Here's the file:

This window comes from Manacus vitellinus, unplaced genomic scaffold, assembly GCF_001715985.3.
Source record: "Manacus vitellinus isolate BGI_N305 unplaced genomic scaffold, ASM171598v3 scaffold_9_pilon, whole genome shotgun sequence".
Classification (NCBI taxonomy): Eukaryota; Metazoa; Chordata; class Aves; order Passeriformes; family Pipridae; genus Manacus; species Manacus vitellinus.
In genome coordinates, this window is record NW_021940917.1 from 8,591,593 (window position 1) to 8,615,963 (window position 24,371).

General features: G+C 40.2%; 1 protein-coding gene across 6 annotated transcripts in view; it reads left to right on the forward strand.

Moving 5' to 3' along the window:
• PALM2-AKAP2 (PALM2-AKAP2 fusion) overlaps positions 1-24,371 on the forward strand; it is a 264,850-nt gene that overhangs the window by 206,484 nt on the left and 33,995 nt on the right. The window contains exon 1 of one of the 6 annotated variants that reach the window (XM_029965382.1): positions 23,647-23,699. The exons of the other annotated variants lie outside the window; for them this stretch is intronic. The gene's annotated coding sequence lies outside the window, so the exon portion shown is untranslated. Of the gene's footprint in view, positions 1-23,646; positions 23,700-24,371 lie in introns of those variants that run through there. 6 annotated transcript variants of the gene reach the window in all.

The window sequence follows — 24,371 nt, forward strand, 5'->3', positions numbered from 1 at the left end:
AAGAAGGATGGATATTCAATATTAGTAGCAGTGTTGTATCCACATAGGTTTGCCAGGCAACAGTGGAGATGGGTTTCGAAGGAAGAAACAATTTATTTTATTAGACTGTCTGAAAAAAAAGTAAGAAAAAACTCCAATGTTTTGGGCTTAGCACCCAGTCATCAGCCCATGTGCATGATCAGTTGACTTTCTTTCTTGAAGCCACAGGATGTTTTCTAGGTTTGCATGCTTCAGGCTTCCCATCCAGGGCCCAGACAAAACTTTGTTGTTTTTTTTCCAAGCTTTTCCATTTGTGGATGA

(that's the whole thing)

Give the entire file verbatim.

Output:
This window comes from Manacus vitellinus, unplaced genomic scaffold, assembly GCF_001715985.3.
Source record: "Manacus vitellinus isolate BGI_N305 unplaced genomic scaffold, ASM171598v3 scaffold_9_pilon, whole genome shotgun sequence".
Classification (NCBI taxonomy): Eukaryota; Metazoa; Chordata; class Aves; order Passeriformes; family Pipridae; genus Manacus; species Manacus vitellinus.
In genome coordinates, this window is record NW_021940917.1 from 8,591,593 (window position 1) to 8,615,963 (window position 24,371).

General features: G+C 40.2%; 1 protein-coding gene across 6 annotated transcripts in view; it reads left to right on the forward strand.

Moving 5' to 3' along the window:
• PALM2-AKAP2 (PALM2-AKAP2 fusion) overlaps positions 1-24,371 on the forward strand; it is a 264,850-nt gene that overhangs the window by 206,484 nt on the left and 33,995 nt on the right. The window contains exon 1 of one of the 6 annotated variants that reach the window (XM_029965382.1): positions 23,647-23,699. The exons of the other annotated variants lie outside the window; for them this stretch is intronic. The gene's annotated coding sequence lies outside the window, so the exon portion shown is untranslated. Of the gene's footprint in view, positions 1-23,646; positions 23,700-24,371 lie in introns of those variants that run through there. 6 annotated transcript variants of the gene reach the window in all.

The window sequence follows — 24,371 nt, forward strand, 5'->3', positions numbered from 1 at the left end:
AAGAAGGATGGATATTCAATATTAGTAGCAGTGTTGTATCCACATAGGTTTGCCAGGCAACAGTGGAGATGGGTTTCGAAGGAAGAAACAATTTATTTTATTAGACTGTCTGAAAAAAAAGTAAGAAAAAACTCCAATGTTTTGGGCTTAGCACCCAGTCATCAGCCCATGTGCATGATCAGTTGACTTTCTTTCTTGAAGCCACAGGATGTTTTCTAGGTTTGCATGCTTCAGGCTTCCCATCCAGGGCCCAGACAAAACTTTGTTGTTTTTTTTCCAAGCTTTTCCATTTGTGGATGA